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NZ race relations provide clearer picture for Australia's Voice denial

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New Zealand's A.C.T. Party leader, David Seymour (Screenshot via YouTube)

The inflaming of race relations in New Zealand provides a basis for repudiating the “No” case made against The Voice, writes Mark Christensen.

YOU DON’T HAVE to be a fan of The Matrix to appreciate that things aren’t always what they seem. For example, the Voice Referendum was, on the surface, about altering the Australian Constitution to create a body to represent Aboriginal and Torres Strait Islander peoples. But it also had a deeper purpose, the irony of which is difficult to spot.

A look across the ditch can help explain this.

With a more progressive framework in place, it’s been the new centre-Right Coalition Government stirring up race relations in Aotearoa. One of the junior parties, the A.C.T. Party, has promised to review the principles that guide how the Treaty of Waitangi is honoured. Squabbles over what was or wasn’t agreed between Māori and the British in 1840 have already begun to break out.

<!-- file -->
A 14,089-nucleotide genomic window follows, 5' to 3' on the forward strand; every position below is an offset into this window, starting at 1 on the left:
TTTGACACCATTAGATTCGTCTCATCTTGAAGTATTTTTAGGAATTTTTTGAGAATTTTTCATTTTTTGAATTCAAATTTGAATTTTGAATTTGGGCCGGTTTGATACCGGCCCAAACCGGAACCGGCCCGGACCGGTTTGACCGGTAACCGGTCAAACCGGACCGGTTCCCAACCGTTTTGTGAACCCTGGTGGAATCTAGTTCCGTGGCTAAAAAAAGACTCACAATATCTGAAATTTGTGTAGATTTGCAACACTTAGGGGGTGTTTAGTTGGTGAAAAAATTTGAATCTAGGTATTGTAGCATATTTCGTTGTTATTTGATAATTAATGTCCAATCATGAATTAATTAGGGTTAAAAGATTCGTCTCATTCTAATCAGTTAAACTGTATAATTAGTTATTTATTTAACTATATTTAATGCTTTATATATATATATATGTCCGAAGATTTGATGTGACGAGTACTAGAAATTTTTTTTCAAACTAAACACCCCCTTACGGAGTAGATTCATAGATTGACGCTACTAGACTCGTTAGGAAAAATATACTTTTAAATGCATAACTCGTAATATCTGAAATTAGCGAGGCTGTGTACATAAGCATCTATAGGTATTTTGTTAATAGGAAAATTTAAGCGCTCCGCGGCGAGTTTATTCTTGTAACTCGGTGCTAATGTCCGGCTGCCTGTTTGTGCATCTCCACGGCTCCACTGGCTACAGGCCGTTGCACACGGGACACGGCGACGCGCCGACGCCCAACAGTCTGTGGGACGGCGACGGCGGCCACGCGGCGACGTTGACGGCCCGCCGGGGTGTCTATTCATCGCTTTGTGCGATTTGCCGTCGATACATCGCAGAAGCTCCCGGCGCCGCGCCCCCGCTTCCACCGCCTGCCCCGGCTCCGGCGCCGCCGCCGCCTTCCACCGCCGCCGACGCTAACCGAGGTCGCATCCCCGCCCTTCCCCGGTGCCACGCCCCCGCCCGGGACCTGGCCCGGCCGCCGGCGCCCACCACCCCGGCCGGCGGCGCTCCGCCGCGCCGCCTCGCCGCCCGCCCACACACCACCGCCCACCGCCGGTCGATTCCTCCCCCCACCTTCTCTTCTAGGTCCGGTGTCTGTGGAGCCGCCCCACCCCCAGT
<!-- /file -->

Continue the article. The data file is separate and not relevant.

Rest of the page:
The real issue, however, is the big picture, something on which Joe Williams, the first Māori to sit on the Supreme Court bench, commented in 2020.

The Pākehā – or White – worldview presumes the relationship between human beings and nature can be expressed as individual property rights, that our well-being can be contracted for and controlled through black-letter law.